Graffiti: Art that gets you arrested

Graffiti: Art that gets you arrested

In New York, graffiti is practically part of the local landscape. Everywhere you go, you see bright lettering, splashes of color, and even large murals displaying some personal, social, or political messages on the side of a building and on or around bridges and overpasses.

Although graffiti makers and their supporters proclaim its artistic value, decorating someone else’s property without their permission is a Class A misdemeanor that can send the artist to jail for up to a year. New York City has various anti-graffiti task forces dedicated to stopping those who violate the state’s graffiti statute. The government offers cash rewards for information that leads to the arrest of violators and will even remove graffiti upon request.

What counts as graffiti?

New York law defines graffiti as marks that have been painted, drawn, etched, or otherwise placed on private or public property. For these marks to be considered graffiti, the person must intend to cause damage to the property in question.

Additional charges are possible

Individuals charged with violating NYPL 145.60 “Making Graffiti” are frequently also charged with “Possession of Graffiti Instruments,” a Class B misdemeanor that covers the possession of tools and substances such as paint brushes, markers and aerosol paint cans under circumstances that suggest an intent to use them for graffiti purposes.

The charges may not even stop there. Those individuals arrested for Making Graffiti and Possession of Graffiti Instruments can also be arrested for violating NYPL 145 – Criminal Mischief if damage appears to have been caused to the property. Graffiti artists often insist that their work improves a property, but if the owner has not consented to the “improvement,” then the property is deemed to be defaced and therefore damaged.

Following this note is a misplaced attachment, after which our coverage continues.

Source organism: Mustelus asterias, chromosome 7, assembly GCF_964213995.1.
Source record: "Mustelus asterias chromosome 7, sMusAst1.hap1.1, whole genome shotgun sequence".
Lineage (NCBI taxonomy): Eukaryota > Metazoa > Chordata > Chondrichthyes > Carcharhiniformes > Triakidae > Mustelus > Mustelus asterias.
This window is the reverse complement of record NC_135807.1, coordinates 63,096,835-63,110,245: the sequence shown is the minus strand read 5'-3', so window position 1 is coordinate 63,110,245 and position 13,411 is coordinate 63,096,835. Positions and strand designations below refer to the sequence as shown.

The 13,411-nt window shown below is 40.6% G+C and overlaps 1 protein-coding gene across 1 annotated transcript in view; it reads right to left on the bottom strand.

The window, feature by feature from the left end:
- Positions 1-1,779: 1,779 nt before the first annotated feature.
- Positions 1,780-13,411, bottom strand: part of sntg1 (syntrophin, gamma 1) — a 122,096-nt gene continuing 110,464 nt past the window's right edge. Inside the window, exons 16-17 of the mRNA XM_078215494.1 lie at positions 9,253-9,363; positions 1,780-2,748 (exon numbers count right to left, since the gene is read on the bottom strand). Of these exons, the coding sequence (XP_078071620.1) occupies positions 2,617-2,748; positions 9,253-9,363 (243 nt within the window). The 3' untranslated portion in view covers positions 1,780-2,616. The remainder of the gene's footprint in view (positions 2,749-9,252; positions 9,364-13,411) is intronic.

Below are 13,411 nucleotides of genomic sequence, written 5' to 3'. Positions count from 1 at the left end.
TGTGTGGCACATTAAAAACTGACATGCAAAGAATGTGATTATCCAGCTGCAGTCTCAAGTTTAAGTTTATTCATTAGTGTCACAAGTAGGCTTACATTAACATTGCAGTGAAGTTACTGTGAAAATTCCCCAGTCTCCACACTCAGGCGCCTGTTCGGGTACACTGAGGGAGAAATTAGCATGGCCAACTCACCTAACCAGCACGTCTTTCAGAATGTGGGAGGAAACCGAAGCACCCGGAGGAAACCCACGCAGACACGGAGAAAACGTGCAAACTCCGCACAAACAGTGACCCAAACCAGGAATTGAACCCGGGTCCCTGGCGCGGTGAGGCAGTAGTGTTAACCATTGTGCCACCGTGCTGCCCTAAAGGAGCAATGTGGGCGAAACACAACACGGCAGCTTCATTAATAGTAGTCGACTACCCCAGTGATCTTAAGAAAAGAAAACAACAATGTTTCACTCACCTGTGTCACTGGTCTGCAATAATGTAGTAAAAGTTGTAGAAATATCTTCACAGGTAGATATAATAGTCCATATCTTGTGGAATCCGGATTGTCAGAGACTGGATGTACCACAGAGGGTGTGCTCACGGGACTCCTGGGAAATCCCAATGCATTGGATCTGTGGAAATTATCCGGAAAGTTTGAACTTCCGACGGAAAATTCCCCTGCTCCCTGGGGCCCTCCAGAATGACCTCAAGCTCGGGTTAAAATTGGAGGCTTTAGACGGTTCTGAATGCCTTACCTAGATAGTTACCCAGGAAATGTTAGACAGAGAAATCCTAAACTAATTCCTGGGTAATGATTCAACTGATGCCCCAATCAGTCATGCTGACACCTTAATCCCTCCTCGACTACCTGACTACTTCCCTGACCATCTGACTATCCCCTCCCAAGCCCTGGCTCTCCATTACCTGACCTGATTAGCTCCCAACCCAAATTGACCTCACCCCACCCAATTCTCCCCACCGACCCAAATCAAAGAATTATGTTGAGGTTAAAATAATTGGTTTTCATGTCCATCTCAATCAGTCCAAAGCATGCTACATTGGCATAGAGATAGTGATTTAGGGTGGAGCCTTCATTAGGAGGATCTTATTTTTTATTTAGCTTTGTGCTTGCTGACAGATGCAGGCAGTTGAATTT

Criminal Mischief in the Fourth Degree is a Class A misdemeanor, and if the authorities conclude that the damage exceeds $250, the person can be found guilty of Criminal Mischief in the Third Degree, a felony offense that can send even a first-time offender to prison for up to four years. The consequences are severe for someone who perceives themselves as improving the face of their community.

Anyone convicted of a graffiti offense is often required to take part in a community service aimed at eliminating graffiti and reversing its damaging effects. Prosecutors will also request that the defendant pay restitution to the owner of the defaced property, with the dollar amount based on the costs associated with undoing the damage.

If you have been charged with Making Graffiti and its ancillary offenses, then contact a New York criminal defense attorney. Julie Rendelman handles criminal cases in New York City and can provide the guidance and advocacy you need to prevent an incident from harming your future. To learn more, visit or call 212-951-1232.